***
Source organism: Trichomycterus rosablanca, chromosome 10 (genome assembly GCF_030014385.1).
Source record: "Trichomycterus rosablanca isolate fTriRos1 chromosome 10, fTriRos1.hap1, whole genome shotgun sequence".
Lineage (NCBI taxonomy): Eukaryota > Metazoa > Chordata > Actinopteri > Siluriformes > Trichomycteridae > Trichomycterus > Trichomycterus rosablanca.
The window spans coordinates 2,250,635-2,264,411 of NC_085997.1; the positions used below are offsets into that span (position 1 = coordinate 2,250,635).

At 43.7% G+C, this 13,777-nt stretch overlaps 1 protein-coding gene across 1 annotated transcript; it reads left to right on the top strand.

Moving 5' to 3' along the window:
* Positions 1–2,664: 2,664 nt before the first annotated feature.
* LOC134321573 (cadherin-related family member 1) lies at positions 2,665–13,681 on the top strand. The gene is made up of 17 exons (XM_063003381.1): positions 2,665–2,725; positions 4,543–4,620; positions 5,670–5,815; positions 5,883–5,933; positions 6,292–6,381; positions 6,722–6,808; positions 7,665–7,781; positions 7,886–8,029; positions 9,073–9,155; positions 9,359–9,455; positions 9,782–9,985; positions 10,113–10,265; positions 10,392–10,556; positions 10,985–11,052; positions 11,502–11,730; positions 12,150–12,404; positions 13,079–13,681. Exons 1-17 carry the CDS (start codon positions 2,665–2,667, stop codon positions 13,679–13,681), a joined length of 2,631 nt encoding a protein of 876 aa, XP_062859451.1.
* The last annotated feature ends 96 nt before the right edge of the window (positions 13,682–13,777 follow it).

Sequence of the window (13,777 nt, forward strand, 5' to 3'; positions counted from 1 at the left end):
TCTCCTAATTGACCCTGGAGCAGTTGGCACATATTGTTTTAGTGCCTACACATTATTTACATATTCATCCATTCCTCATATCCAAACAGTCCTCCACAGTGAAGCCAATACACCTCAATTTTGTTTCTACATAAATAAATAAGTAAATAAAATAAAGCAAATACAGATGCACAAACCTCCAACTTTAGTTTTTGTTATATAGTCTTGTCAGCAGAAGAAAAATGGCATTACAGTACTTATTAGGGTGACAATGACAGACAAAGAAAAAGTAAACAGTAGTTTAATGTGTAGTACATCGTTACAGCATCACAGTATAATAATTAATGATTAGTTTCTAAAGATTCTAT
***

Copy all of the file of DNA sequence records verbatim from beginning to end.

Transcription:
Source organism: Trichomycterus rosablanca, chromosome 10 (genome assembly GCF_030014385.1).
Source record: "Trichomycterus rosablanca isolate fTriRos1 chromosome 10, fTriRos1.hap1, whole genome shotgun sequence".
Lineage (NCBI taxonomy): Eukaryota > Metazoa > Chordata > Actinopteri > Siluriformes > Trichomycteridae > Trichomycterus > Trichomycterus rosablanca.
The window spans coordinates 2,250,635-2,264,411 of NC_085997.1; the positions used below are offsets into that span (position 1 = coordinate 2,250,635).

At 43.7% G+C, this 13,777-nt stretch overlaps 1 protein-coding gene across 1 annotated transcript; it reads left to right on the top strand.

Moving 5' to 3' along the window:
* Positions 1–2,664: 2,664 nt before the first annotated feature.
* LOC134321573 (cadherin-related family member 1) lies at positions 2,665–13,681 on the top strand. The gene is made up of 17 exons (XM_063003381.1): positions 2,665–2,725; positions 4,543–4,620; positions 5,670–5,815; positions 5,883–5,933; positions 6,292–6,381; positions 6,722–6,808; positions 7,665–7,781; positions 7,886–8,029; positions 9,073–9,155; positions 9,359–9,455; positions 9,782–9,985; positions 10,113–10,265; positions 10,392–10,556; positions 10,985–11,052; positions 11,502–11,730; positions 12,150–12,404; positions 13,079–13,681. Exons 1-17 carry the CDS (start codon positions 2,665–2,667, stop codon positions 13,679–13,681), a joined length of 2,631 nt encoding a protein of 876 aa, XP_062859451.1.
* The last annotated feature ends 96 nt before the right edge of the window (positions 13,682–13,777 follow it).

Sequence of the window (13,777 nt, forward strand, 5' to 3'; positions counted from 1 at the left end):
TCTCCTAATTGACCCTGGAGCAGTTGGCACATATTGTTTTAGTGCCTACACATTATTTACATATTCATCCATTCCTCATATCCAAACAGTCCTCCACAGTGAAGCCAATACACCTCAATTTTGTTTCTACATAAATAAATAAGTAAATAAAATAAAGCAAATACAGATGCACAAACCTCCAACTTTAGTTTTTGTTATATAGTCTTGTCAGCAGAAGAAAAATGGCATTACAGTACTTATTAGGGTGACAATGACAGACAAAGAAAAAGTAAACAGTAGTTTAATGTGTAGTACATCGTTACAGCATCACAGTATAATAATTAATGATTAGTTTCTAAAGATTCTAT